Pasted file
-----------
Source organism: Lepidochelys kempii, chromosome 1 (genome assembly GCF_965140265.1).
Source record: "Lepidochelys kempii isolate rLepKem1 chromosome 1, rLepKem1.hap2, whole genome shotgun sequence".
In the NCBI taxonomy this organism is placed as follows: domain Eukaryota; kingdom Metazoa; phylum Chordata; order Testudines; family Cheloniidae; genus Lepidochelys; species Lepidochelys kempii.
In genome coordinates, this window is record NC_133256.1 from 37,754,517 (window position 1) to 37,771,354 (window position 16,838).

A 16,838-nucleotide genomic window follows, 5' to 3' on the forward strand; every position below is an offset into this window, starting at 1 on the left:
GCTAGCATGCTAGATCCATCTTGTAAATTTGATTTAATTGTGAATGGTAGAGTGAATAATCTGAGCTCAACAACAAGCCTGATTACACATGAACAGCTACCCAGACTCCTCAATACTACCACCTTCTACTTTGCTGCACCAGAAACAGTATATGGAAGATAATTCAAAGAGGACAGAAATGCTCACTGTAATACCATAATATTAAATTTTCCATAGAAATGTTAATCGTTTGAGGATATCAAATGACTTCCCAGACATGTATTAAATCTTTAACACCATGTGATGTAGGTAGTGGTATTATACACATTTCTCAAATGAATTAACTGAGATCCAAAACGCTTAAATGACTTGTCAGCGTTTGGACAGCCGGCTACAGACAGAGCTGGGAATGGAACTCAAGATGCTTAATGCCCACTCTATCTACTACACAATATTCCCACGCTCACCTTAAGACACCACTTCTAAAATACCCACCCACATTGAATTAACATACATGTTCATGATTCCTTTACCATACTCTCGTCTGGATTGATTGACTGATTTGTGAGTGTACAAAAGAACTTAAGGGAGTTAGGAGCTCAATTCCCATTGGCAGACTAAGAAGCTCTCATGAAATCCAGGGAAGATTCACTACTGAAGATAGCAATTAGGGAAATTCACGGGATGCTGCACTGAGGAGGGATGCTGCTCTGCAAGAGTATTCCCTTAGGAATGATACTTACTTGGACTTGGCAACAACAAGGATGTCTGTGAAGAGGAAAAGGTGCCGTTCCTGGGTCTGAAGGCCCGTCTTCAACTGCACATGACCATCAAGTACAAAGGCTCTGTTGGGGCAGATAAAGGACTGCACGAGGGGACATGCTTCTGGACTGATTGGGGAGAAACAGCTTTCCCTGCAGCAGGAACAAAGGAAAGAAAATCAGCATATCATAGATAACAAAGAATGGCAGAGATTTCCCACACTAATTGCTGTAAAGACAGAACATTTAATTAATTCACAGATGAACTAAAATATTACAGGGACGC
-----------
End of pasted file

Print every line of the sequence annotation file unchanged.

Source organism: Lepidochelys kempii, chromosome 1 (genome assembly GCF_965140265.1).
Source record: "Lepidochelys kempii isolate rLepKem1 chromosome 1, rLepKem1.hap2, whole genome shotgun sequence".
In the NCBI taxonomy this organism is placed as follows: domain Eukaryota; kingdom Metazoa; phylum Chordata; order Testudines; family Cheloniidae; genus Lepidochelys; species Lepidochelys kempii.
In genome coordinates, this window is record NC_133256.1 from 37,754,517 (window position 1) to 37,771,354 (window position 16,838).

A 16,838-nucleotide genomic window follows, 5' to 3' on the forward strand; every position below is an offset into this window, starting at 1 on the left:
GCTAGCATGCTAGATCCATCTTGTAAATTTGATTTAATTGTGAATGGTAGAGTGAATAATCTGAGCTCAACAACAAGCCTGATTACACATGAACAGCTACCCAGACTCCTCAATACTACCACCTTCTACTTTGCTGCACCAGAAACAGTATATGGAAGATAATTCAAAGAGGACAGAAATGCTCACTGTAATACCATAATATTAAATTTTCCATAGAAATGTTAATCGTTTGAGGATATCAAATGACTTCCCAGACATGTATTAAATCTTTAACACCATGTGATGTAGGTAGTGGTATTATACACATTTCTCAAATGAATTAACTGAGATCCAAAACGCTTAAATGACTTGTCAGCGTTTGGACAGCCGGCTACAGACAGAGCTGGGAATGGAACTCAAGATGCTTAATGCCCACTCTATCTACTACACAATATTCCCACGCTCACCTTAAGACACCACTTCTAAAATACCCACCCACATTGAATTAACATACATGTTCATGATTCCTTTACCATACTCTCGTCTGGATTGATTGACTGATTTGTGAGTGTACAAAAGAACTTAAGGGAGTTAGGAGCTCAATTCCCATTGGCAGACTAAGAAGCTCTCATGAAATCCAGGGAAGATTCACTACTGAAGATAGCAATTAGGGAAATTCACGGGATGCTGCACTGAGGAGGGATGCTGCTCTGCAAGAGTATTCCCTTAGGAATGATACTTACTTGGACTTGGCAACAACAAGGATGTCTGTGAAGAGGAAAAGGTGCCGTTCCTGGGTCTGAAGGCCCGTCTTCAACTGCACATGACCATCAAGTACAAAGGCTCTGTTGGGGCAGATAAAGGACTGCACGAGGGGACATGCTTCTGGACTGATTGGGGAGAAACAGCTTTCCCTGCAGCAGGAACAAAGGAAAGAAAATCAGCATATCATAGATAACAAAGAATGGCAGAGATTTCCCACACTAATTGCTGTAAAGACAGAACATTTAATTAATTCACAGATGAACTAAAATATTACAGGGACGC